This particular "recipe" is probably the easiest of all here. Just
go to your local store and buy one! (There's more below; trust me.)
- Store-purchased cooked chicken. I prefer the chickens found at our local
Costco store; they are larger and taste better. Many grocery stores also now
have cooked chickens--some with various flavors. My preference is to avoid
the flavored chickens because I use the meat in various ways and any flavors
added might conflict with the current project. Shop around and find the best
source in your area. These chickens are very versatile.
- As soon as you get the chicken home you will either need to serve it or
store it. My preference is to immediately remove the meat from the bones.
This makes it easy to either serve or store.
- If you need a tool to help you, probably the best is a pair of kitchen scissors.
Generally, I just get things ready and then use my hands to do the work.
- When you are done you have a plate of white and dark meat suitable for serving...
- ...and a plate of bones and skin. Depending on what you want to do you can
either throw this out or use it as a base for soup. If you are saving it,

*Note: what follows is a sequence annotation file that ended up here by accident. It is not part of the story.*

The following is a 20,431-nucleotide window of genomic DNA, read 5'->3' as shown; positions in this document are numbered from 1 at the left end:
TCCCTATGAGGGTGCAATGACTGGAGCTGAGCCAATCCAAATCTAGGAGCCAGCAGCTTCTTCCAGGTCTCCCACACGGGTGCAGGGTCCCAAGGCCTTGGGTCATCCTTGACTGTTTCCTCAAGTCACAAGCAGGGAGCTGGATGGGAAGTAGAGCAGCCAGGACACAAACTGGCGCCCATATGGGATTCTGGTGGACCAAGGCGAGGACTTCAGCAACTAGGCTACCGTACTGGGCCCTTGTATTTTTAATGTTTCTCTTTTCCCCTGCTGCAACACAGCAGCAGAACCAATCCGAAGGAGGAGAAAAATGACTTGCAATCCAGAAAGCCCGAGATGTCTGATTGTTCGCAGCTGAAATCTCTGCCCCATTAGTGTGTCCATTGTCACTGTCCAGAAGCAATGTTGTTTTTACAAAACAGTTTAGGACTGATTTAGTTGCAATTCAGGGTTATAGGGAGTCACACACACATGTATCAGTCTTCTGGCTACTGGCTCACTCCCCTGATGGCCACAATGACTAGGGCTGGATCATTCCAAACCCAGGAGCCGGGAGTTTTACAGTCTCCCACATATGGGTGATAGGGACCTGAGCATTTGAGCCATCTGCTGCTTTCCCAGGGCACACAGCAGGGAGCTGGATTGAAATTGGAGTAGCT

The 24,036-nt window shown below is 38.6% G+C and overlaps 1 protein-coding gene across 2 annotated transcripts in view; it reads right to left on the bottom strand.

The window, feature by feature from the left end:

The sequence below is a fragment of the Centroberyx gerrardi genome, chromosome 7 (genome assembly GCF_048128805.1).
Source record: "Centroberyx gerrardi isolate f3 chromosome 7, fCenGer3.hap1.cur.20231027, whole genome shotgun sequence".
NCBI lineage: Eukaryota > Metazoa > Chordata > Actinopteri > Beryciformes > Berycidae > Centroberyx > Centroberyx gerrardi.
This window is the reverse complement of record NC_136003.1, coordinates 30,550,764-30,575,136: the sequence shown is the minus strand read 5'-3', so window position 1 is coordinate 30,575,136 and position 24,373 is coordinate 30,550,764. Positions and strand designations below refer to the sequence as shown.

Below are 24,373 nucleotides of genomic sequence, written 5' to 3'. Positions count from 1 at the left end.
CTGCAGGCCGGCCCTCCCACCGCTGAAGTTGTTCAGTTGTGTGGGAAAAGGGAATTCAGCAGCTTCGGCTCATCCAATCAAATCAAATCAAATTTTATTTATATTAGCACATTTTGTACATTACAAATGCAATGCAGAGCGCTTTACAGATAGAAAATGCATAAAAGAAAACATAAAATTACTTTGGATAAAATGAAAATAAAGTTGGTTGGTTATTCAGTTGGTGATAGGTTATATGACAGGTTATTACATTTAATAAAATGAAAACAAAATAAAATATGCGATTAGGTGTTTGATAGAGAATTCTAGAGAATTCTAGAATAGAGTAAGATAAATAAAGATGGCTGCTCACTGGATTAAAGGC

just throw it in a plastic bag and into the freezer. (Don't forget the wishbone--leave
it out to dry and then make a wish with someone!)
- Make certain that all the skin is removed from the chicken before taking
the meat off the bones.
- If you do use the remains for soup or stock be certain to let it cool
and skim the fat completely from the liquid before using.
- If not using immediately, I strongly recommend that when you take the
meat off the bone you lay it out on a plate as shown above instead of
dropping it directly into a storage container. This allows the chicken
pieces to come to room temperature rather quickly as you are working.
After you have the chicken cleaned you can cover the plate with plastic
wrap and put the plate into the refrigerator for a short time to cool
the chicken down. Once cool, then put into a storage container. If you
just use the storage container the bottom and innermost pieces of chicken
tend to take much longer to cool down in the refrigerator with the possibility
of bacteria buildup. Better to have an extra dish to wash than a trip
to the doctor.
- By all means try using your hands to strip the meat from the bones;
they will thank you. The chicken fat will make them soft for several hours
to a day or more.
- After you've eaten for a day or two off the chicken, store the remainder
in serving-sized packages in the freezer. This is how I get the meat for
such things as my Italian Stew
and Ravioli (and other things).
It's particularly handy to have around.
Comments? Please use the contact
Copyright © 2002
Tom Simondi, All Rights Reserved